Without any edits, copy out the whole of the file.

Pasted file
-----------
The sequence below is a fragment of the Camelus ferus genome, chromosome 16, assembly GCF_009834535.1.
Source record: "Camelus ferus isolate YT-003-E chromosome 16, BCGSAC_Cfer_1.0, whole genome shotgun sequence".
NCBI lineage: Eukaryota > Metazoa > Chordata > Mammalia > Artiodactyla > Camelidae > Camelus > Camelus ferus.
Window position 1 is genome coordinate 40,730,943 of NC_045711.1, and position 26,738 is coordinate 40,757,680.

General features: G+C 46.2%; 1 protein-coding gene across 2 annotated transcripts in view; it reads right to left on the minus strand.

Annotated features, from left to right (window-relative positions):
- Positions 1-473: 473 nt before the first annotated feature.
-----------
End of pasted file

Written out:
The sequence below is a fragment of the Camelus ferus genome, chromosome 16, assembly GCF_009834535.1.
Source record: "Camelus ferus isolate YT-003-E chromosome 16, BCGSAC_Cfer_1.0, whole genome shotgun sequence".
NCBI lineage: Eukaryota > Metazoa > Chordata > Mammalia > Artiodactyla > Camelidae > Camelus > Camelus ferus.
Window position 1 is genome coordinate 40,730,943 of NC_045711.1, and position 26,738 is coordinate 40,757,680.

General features: G+C 46.2%; 1 protein-coding gene across 2 annotated transcripts in view; it reads right to left on the minus strand.

Annotated features, from left to right (window-relative positions):
- Positions 1-473: 473 nt before the first annotated feature.